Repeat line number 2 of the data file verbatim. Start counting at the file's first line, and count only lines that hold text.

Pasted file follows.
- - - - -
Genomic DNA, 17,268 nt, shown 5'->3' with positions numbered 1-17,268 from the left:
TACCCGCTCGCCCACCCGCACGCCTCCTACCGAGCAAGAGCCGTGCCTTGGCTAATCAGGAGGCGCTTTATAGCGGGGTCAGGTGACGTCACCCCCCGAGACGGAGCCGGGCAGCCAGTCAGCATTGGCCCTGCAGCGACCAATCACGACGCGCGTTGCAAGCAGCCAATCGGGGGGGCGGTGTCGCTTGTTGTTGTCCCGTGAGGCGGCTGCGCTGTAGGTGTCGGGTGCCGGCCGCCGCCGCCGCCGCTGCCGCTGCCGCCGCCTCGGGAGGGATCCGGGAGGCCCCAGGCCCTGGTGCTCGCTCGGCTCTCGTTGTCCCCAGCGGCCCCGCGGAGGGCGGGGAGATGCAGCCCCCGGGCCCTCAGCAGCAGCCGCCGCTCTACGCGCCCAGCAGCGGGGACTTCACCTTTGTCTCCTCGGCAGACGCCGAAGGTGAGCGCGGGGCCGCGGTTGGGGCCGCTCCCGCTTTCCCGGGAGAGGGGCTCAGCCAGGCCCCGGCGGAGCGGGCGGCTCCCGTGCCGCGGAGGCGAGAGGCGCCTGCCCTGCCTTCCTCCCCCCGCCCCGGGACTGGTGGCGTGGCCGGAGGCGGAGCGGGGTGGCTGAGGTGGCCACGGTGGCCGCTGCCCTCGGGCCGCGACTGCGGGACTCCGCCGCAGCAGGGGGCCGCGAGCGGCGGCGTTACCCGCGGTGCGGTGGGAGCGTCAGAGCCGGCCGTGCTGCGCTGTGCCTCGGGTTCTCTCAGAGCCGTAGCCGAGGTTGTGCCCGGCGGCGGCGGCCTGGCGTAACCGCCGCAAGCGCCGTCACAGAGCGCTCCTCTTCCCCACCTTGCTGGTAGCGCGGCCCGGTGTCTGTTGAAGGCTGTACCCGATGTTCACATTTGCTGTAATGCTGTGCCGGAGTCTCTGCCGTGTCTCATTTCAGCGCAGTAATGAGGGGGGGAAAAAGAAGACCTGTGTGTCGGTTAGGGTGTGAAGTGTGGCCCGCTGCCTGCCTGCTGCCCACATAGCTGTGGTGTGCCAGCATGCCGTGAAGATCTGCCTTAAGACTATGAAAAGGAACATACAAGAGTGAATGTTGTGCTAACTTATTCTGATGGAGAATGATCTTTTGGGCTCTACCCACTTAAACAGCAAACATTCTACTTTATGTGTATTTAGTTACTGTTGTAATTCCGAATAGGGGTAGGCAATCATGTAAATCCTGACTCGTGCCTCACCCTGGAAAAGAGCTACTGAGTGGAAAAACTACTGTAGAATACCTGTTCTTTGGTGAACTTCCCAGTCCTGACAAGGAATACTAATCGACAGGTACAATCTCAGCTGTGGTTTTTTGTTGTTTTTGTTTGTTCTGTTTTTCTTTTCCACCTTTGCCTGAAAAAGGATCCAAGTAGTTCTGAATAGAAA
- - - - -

TACCCGCTCGCCCACCCGCACGCCTCCTACCGAGCAAGAGCCGTGCCTTGGCTAATCAGGAGGCGCTTTATAGCGGGGTCAGGTGACGTCACCCCCCGAGACGGAGCCGGGCAGCCAGTCAGCATTGGCCCTGCAGCGACCAATCACGACGCGCGTTGCAAGCAGCCAATCGGGGGGGCGGTGTCGCTTGTTGTTGTCCCGTGAGGCGGCTGCGCTGTAGGTGTCGGGTGCCGGCCGCCGCCGCCGCCGCTGCCGCTGCCGCCGCCTCGGGAGGGATCCGGGAGGCCCCAGGCCCTGGTGCTCGCTCGGCTCTCGTTGTCCCCAGCGGCCCCGCGGAGGGCGGGGAGATGCAGCCCCCGGGCCCTCAGCAGCAGCCGCCGCTCTACGCGCCCAGCAGCGGGGACTTCACCTTTGTCTCCTCGGCAGACGCCGAAGGTGAGCGCGGGGCCGCGGTTGGGGCCGCTCCCGCTTTCCCGGGAGAGGGGCTCAGCCAGGCCCCGGCGGAGCGGGCGGCTCCCGTGCCGCGGAGGCGAGAGGCGCCTGCCCTGCCTTCCTCCCCCCGCCCCGGGACTGGTGGCGTGGCCGGAGGCGGAGCGGGGTGGCTGAGGTGGCCACGGTGGCCGCTGCCCTCGGGCCGCGACTGCGGGACTCCGCCGCAGCAGGGGGCCGCGAGCGGCGGCGTTACCCGCGGTGCGGTGGGAGCGTCAGAGCCGGCCGTGCTGCGCTGTGCCTCGGGTTCTCTCAGAGCCGTAGCCGAGGTTGTGCCCGGCGGCGGCGGCCTGGCGTAACCGCCGCAAGCGCCGTCACAGAGCGCTCCTCTTCCCCACCTTGCTGGTAGCGCGGCCCGGTGTCTGTTGAAGGCTGTACCCGATGTTCACATTTGCTGTAATGCTGTGCCGGAGTCTCTGCCGTGTCTCATTTCAGCGCAGTAATGAGGGGGGGAAAAAGAAGACCTGTGTGTCGGTTAGGGTGTGAAGTGTGGCCCGCTGCCTGCCTGCTGCCCACATAGCTGTGGTGTGCCAGCATGCCGTGAAGATCTGCCTTAAGACTATGAAAAGGAACATACAAGAGTGAATGTTGTGCTAACTTATTCTGATGGAGAATGATCTTTTGGGCTCTACCCACTTAAACAGCAAACATTCTACTTTATGTGTATTTAGTTACTGTTGTAATTCCGAATAGGGGTAGGCAATCATGTAAATCCTGACTCGTGCCTCACCCTGGAAAAGAGCTACTGAGTGGAAAAACTACTGTAGAATACCTGTTCTTTGGTGAACTTCCCAGTCCTGACAAGGAATACTAATCGACAGGTACAATCTCAGCTGTGGTTTTTTGTTGTTTTTGTTTGTTCTGTTTTTCTTTTCCACCTTTGCCTGAAAAAGGATCCAAGTAGTTCTGAATAGAAA